August 1954, from the Akron Beacon-Journal
A story from August, 1954 lists the Western Spotlighters as Chuck Secrest, Rusty Stanley, Dave Linn (both from Akron), and Freddy Calhoun from Massilon. In October 1954 Dave Linn is listed as a member of the Nervous Nephews, although he could have been in two band at once.
The Western Spotlighters picked up on recording and made at least 4 45s, and Arlie Kinkade comes back on the scene. In the late 1940s through early 1950s he was publishing songs through music folios, a very common practice for country/western writers back then. Chuck must have made some agreement with Arlie as all the Spolighters' records had Kinkade as co-writer and publishing listed as Kinkade's Songs. The first Spotlighters 45 is probably the best and most desirable of their 8 records, a primitive 'country bopper' titled "Skeleton Bookie" with some cool 'spooky' sound effect generated by the steel guitar player. The record was credited to "Abe Link", another odd name that Chuck used. In the intro, Chuck calls out "Are you ready James" - maybe referencing James Gilliam. The sound is much more primitive and counrtry then the eariler records, with no accordion. The record was issued on the S.T.R.C. (Sunset Trail Record Company) and also credited to Canton records. Online sources say from 1955-6 but documentation from the time would make it from 1954-5 more likely.
The Spotlighters released 3 more 45s, crediting "A. Blink" (maybe they thought folks would confuse Abe Link with some Abe Lincoln tie-in?) and another record as Dave Linn. The records listed Canton as the label and were probably issued in a pretty short timeline. The last of the 4, credited to Chuck on one side and Dave on the other, was mentioned in a September 1956 Billboard. The personnel listed was Chuck, Dave, and Rusty.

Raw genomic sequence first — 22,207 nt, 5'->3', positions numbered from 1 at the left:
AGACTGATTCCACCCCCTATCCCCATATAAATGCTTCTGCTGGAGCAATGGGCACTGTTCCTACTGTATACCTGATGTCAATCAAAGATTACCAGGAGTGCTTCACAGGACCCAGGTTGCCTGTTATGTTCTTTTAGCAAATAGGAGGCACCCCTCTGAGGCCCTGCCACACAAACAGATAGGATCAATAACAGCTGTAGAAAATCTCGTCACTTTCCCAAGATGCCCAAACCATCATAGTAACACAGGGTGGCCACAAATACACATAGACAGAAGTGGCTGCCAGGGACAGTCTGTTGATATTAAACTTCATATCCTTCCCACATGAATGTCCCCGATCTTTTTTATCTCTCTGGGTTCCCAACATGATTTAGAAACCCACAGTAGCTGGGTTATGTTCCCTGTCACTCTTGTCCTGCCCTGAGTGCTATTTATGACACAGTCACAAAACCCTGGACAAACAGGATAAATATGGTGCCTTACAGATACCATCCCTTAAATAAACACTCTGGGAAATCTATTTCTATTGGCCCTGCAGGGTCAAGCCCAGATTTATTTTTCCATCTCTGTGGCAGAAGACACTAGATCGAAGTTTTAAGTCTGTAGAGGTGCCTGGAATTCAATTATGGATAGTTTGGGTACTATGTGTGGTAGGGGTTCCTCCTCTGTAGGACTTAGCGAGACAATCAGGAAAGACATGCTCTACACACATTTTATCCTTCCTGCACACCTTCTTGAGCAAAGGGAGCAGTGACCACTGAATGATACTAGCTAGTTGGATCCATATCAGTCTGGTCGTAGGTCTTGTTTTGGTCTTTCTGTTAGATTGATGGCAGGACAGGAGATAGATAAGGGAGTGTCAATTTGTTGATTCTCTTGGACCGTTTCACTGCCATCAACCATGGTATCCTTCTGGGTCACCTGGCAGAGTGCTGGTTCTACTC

From Billboard, Spet 22, 1956
The record dates say one thing, but the ads appearing in the Canton paper in 1956 have the Sunset Rhythm Boys getting back together. Depending on which date, the Boys included Chuck, James Gilliam, Verle, and either Oakie or Pete Vukes on accordion. To make more confusion, a 1955 ad for the Sunset Rhythm Boys uses the 1949 promo pic. The most obvious explanation is that the two groups were all friends and would get together and play as needed, with the Spotlighters having a purer country sound and the Rhythm Boys adding the accordion to play a broader range of songs. There were no listings for the Spotlighters playing after 1954 in Canton, but there were a couple ads for the three member Spotlighers (Chuck, Rusty, Dave) in Akron for 1956.
March 1957 ad
The band played all the time through 1957-8, alternating between the Golden Arrow and Silver Moon. The two clubs probably had something more in common than the similar names. Early in 1957 they were billed as three, without Chuck, and by the summer of 1957, Chuck was back, and Pete and Oakie would switch on accordion. The live listings started to dry up in the spring of 1958 with the band playing the Canton YMCA, often billed as square dances with callers.
September 1957 ad, with the band still playing on WAND
There are only a few listings in the paper for the band from 1959 to 1962, playing at Penny Lou's and Frangene's Tavern, and a show at the Golden Arrow. The band had a revival in 1963-4, playing often at the Eagles Hall and other local functions. The band was Chuck, Jim, Verle (mispelled Berle in some ads), and Pete. There were a couple more shows into 1965 and one from 1966. The name reappears once in 2003.
Ad from June 1962
Arlie Kinkade passed away in 1962, and Chuck Secrest had a brief writeup in Billboard saying that he was handling anything related to Arlie's business.
There is not much else online about any of the members. Chuck Secrest died in 1987, Alfred Oakes in 2008. There is no info about Verle other than he had some hard times in the 1980s, he was in his 60s.
(the Phantom) Don't Be Blue My Darlin' / I'm Spending My Time Counting Tears - Sunset Trail Record Co. 7090 (RCA masters E1-K8-1515/6), May 1951
(Chuck Secrest) Love'N Blues / Love, Laughter and Tears - Sunset Trail Recording Co. no # (RCA masters E1-K8-1556/7), June 1951
(Verle Clapper and the Sunset Rhythm Boys) What's It Gonna Get You? / I Never Knew - Tin Pan Alley 101/2, 1952
(Verle Clapper and the Sunset Rhythm Boys) The Juke Box Song / Why, Oh Why? - Tin Pan Allet 103/4, June 1953
(Abe Link and the Western Spotlighters) Town And Country Polka / Skeleton Bookie - S.T.R.C. Canton 105/6, 1955 note: most copies have Abe Link gouged out of the label
(A. Blink) Yodelin' Blues / You're Wearing Your Heart (On Your Sleeve) - Canton 108, 1955/6 (master numbers 107/8)
(Dave Linn) Anybody's Baby / Hesitate - Canton 109, 1956 (master numbers 109/10)
(Chuck Secrest // Dave Linn with the Western Spotlighters) An Old Fashioned Waltz / Dixieland Western Swing - Canton 211, Sept 1956 (master numbers 211/2)